Here's proof that negative interest rates have been a burden on banking stocks

MANDEL NGAN / AFP / Getty Images

It’s clear from the chart below — from Citibank’s economics team — that negative interest rates policies have been detrimental to banking stocks.

The chart is pretty self explanatory.

“Countries with negative rates” are the average bank stock price in the Euro area and Japan since the beginning of the year while “countries without negative rates” are the average stock price of banks operating in the US, UK, Canada and Australia.

Those banks operating in negative interest rate jurisdictions are now valued at around 75% of what they were at the start of 2016. In comparison, the value of those banks operating in countries without negative interest rates are largely unchanged.

As economists at Citi note, while negative policy rates have lowered bond yields and funding costs, they have also come with some negative side-effects, most notably on bank profitability due to downward pressure on net interest margins.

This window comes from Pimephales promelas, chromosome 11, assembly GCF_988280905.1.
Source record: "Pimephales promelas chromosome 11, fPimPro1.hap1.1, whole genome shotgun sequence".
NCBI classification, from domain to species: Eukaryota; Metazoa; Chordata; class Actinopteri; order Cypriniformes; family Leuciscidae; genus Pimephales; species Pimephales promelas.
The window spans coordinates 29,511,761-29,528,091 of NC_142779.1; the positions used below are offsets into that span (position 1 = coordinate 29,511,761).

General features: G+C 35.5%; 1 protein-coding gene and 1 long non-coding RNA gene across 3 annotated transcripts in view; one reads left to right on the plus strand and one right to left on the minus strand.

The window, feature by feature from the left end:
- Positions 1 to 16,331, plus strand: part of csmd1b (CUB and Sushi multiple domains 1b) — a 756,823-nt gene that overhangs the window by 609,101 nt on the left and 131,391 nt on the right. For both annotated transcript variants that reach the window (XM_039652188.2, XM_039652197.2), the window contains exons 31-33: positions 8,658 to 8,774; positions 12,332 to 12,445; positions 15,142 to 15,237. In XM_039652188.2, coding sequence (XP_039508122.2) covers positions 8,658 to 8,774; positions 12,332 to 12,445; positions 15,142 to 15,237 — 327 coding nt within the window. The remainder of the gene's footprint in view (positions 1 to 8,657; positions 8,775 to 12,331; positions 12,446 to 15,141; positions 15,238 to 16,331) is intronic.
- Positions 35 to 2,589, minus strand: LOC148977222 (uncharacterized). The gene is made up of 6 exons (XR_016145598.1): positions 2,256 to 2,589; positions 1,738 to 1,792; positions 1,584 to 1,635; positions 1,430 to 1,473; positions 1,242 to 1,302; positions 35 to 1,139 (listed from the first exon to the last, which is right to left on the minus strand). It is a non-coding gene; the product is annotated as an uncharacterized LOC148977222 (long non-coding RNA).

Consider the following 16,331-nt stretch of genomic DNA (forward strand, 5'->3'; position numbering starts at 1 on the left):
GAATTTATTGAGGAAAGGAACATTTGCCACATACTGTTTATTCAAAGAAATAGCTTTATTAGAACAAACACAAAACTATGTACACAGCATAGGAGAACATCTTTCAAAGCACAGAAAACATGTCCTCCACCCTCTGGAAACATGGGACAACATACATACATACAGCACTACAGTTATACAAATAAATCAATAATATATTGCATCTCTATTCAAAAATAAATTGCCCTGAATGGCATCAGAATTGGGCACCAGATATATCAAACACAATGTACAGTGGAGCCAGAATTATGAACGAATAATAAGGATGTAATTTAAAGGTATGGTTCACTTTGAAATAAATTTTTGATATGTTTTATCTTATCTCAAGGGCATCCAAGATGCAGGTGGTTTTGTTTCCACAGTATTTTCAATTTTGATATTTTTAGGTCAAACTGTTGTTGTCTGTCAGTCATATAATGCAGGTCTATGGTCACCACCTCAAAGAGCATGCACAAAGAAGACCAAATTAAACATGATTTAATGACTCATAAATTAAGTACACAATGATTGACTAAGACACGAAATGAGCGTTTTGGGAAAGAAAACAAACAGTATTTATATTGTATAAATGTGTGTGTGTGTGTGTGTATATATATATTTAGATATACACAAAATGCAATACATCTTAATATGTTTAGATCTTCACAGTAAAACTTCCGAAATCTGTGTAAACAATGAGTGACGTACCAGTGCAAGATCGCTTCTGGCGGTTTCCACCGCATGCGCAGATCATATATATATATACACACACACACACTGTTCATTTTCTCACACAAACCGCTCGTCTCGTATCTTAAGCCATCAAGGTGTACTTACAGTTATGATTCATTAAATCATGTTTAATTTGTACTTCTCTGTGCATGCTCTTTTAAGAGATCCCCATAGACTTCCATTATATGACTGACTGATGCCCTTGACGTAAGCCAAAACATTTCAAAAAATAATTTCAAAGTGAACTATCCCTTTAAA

Though currency movements and other factors may have played a role in the divergence, there’s little doubt that central bank policy has also been central to the fortunes of banking stocks this year.

One only has to look at the split between the two groups in late January — when the BOJ stunned markets when it introduced negative interest rates — for proof.

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